Three Types of Health and Which is Most Important

Filed in Living by on December 17, 2015 0 Comments


There are three key aspects of your personal health, and here is how I define them:


Having a strong, functional, and energetic body; an absence of sickness, disease, and pain.


Psychological and emotional wellness; a lack of pronounced or debilitating anxiety, depression, grief, relationship problems, and addictions.


An overriding sense of meaning and purpose in life, and, for some, a belief in a higher power; an absence of existential loneliness, despair, and hopelessness.

All three areas of your health are, of course, quite important. If your physical health slips too far, then you’re incapacitated, or worse yet, dead! If your mental health is diminished enough, you can’t adequately function and handle your responsibilities. However, I believe your spiritual wellness is by far the most important aspect of your health, and I’ll explain why.

First, let me give an example from my own life. There was a time when I was physically healthy and mentally well-adjusted, and yet a lack of spiritual health brought everything crashing down. I have discussed this in other posts, when early in my retirement I lost a sense of purpose in my life. This lack of spiritual wellness caused a sharp downturn in the rest of my health and well-being. I became terribly depressed, and developed a host of physical problems, such as headaches and extreme lethargy. A major problem with my spiritual health dramatically impacted all areas of my health and made me extremely sick.

I have since gained a renewed sense of meaning in my life by determining that my purpose is to be of service to others. And while a lack of spiritual meaning quickly dragged me down, the revival in my spiritual life had the opposite effect, rapidly lifting me back up. The best analogies I can think of is that it is as though spiritual wellness provides a shield or defense—or buoyancy—in one’s life. A rising tide lifts all boats! My sense of purpose and positive outlook made me less susceptible to physical ailments and disease, and when I do have a physical problem, it doesn’t seem to impact me as much. My attitude is that I have too many important things to do to dwell on it! And I also seem immunized from the mental problems I’ve suffered from so greatly in the past. Now, when I begin to feel anxious, I say to myself, “I don’t care about that. If I have some anxiety, it’s okay, God will take care of me. He won’t let me fall too far. I’m just not worried about it anymore.” And what happens? My anxiety never really takes hold, and dissipates.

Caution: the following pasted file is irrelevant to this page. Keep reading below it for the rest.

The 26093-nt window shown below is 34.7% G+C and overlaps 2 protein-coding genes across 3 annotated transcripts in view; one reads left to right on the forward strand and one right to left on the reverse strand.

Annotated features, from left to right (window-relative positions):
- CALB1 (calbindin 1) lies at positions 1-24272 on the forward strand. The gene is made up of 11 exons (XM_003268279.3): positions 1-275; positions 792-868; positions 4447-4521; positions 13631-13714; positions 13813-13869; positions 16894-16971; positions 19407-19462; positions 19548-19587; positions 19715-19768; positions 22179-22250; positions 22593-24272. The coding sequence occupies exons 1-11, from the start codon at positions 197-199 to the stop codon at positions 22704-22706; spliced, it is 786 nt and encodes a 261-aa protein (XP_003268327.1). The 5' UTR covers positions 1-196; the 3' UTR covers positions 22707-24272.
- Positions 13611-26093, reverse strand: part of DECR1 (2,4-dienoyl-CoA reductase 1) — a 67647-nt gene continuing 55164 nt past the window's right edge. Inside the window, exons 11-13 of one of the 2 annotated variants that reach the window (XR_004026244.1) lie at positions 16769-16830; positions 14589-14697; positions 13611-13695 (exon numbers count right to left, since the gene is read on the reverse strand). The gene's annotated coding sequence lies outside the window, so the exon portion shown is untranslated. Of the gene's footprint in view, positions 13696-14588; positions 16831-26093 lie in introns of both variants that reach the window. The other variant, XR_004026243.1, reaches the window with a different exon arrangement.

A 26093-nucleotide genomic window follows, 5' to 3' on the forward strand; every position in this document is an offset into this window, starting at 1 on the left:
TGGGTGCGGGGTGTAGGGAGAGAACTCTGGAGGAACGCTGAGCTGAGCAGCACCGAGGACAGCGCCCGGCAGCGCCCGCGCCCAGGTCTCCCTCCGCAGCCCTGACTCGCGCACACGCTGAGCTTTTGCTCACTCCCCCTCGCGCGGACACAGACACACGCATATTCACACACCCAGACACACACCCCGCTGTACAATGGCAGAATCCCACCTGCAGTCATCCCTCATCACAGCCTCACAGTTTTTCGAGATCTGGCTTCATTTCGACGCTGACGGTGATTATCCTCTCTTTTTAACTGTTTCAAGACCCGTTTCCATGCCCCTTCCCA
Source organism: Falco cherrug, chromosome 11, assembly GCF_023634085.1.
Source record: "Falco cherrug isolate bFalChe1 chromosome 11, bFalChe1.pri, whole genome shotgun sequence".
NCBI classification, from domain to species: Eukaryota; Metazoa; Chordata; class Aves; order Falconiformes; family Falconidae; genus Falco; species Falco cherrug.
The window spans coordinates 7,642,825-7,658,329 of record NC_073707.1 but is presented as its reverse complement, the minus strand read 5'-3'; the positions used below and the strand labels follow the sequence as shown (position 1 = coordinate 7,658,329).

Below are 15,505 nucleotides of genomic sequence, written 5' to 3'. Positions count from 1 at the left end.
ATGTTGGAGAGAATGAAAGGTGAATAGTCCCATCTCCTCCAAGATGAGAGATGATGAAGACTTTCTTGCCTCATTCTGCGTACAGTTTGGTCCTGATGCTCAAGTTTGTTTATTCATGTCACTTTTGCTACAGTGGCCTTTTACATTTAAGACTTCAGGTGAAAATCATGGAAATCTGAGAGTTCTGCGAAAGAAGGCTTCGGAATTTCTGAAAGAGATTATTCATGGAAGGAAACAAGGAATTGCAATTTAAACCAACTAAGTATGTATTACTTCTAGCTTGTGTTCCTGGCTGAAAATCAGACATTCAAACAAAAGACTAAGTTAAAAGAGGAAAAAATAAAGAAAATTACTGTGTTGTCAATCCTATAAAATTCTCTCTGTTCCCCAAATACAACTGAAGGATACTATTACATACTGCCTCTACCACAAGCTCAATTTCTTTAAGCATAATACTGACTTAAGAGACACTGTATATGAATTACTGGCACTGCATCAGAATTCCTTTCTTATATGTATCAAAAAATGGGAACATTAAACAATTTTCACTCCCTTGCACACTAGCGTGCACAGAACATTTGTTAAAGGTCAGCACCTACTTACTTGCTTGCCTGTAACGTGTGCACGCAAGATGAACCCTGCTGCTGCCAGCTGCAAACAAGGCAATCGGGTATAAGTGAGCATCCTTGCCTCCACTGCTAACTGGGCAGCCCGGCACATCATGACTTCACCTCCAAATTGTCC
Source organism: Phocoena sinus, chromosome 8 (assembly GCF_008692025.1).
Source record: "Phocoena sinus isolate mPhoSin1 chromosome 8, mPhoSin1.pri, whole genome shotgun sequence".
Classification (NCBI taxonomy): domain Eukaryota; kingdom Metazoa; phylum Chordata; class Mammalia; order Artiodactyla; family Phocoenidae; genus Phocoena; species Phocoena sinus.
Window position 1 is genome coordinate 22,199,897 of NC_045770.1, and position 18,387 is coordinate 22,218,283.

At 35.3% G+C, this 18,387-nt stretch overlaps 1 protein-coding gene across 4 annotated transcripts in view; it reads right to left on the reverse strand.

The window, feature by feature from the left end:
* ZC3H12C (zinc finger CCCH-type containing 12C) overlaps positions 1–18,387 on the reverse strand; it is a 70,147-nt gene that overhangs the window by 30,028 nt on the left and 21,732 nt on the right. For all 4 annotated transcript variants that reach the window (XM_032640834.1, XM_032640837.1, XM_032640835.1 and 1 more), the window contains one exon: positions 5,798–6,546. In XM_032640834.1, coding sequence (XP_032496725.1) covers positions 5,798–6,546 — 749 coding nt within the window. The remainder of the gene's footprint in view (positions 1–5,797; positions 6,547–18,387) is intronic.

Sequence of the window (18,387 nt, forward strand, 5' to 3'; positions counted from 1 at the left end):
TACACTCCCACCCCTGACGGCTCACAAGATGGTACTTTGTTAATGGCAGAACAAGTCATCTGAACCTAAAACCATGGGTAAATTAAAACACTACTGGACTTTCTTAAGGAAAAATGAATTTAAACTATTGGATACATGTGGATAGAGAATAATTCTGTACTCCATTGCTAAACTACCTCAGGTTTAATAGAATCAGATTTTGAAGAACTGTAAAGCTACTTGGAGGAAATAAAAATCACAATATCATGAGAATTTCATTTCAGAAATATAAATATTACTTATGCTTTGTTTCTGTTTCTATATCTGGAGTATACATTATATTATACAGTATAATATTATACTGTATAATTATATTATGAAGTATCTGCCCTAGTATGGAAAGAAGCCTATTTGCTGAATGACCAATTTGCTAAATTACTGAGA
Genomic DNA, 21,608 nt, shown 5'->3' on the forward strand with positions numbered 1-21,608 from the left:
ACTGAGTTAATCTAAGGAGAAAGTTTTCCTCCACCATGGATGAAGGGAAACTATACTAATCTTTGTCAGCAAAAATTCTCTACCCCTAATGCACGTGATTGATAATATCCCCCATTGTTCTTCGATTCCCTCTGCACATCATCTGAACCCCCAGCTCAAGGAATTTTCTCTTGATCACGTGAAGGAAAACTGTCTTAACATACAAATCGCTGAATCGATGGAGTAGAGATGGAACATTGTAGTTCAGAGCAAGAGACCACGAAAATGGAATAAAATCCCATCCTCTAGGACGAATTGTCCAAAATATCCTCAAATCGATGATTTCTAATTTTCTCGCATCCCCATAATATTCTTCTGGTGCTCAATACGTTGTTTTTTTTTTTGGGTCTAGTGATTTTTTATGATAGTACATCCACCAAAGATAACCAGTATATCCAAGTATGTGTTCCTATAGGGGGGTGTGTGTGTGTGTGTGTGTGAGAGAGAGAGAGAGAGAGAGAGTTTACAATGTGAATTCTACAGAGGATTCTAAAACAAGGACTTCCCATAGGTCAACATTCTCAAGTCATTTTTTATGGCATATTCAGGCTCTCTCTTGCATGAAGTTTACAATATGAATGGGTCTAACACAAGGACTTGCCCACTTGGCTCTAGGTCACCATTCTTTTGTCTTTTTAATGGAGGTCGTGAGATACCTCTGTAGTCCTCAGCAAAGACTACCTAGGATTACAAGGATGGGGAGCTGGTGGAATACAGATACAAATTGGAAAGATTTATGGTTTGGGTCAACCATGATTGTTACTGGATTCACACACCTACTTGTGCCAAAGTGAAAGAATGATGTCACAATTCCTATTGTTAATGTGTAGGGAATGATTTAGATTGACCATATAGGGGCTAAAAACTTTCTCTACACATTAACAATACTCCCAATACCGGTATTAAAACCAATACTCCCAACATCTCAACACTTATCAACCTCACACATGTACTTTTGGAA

But don’t just take it from me. Christopher Reeve, the famous actor, became a quadriplegic after suffering a devastating spine injury, and yet the strong sense of purpose he adopted after his tragic accident propelled him to do great things. Also, I just finished reading a book titled “An Unquiet Mind,” an autobiography by a woman who has severe bipolar disorder, but has managed to lead an exemplary life. She earned a doctorate degree, was named a professor of psychiatry at Johns Hopkins Medical School, and made it her life’s work to help other people who suffer from bipolar disorder. Both of these people called on a strong sense of spirituality and purpose to pull themselves up from the potential despair of devastating illnesses, resulting in them living highly energetic and useful lives.

You might consider thinking more about your special purpose here on earth, as a way to improve your overall health and the quality of your life. This can be achieved by finding some aspect of your existence that you choose to be even more committed to, like family, work, or some other useful purpose, and by believing in a higher power that cares deeply about you and won’t let you slip or fall. It might be just the thing to get you soaring through life!


About the Author ()

TIM MCINTYRE retired in 2004 from his position as president of Applied Systems after facilitating a successful sale of the company. At only forty-six years old, he made the unusual decision to fully retire to pursue other interests and simply enjoy free time. As a hard-driving Type A personality, this turned out to be a significant challenge for the Notre Dame and University of Chicago-educated MBA, CPA, and Certified Cash Manager.

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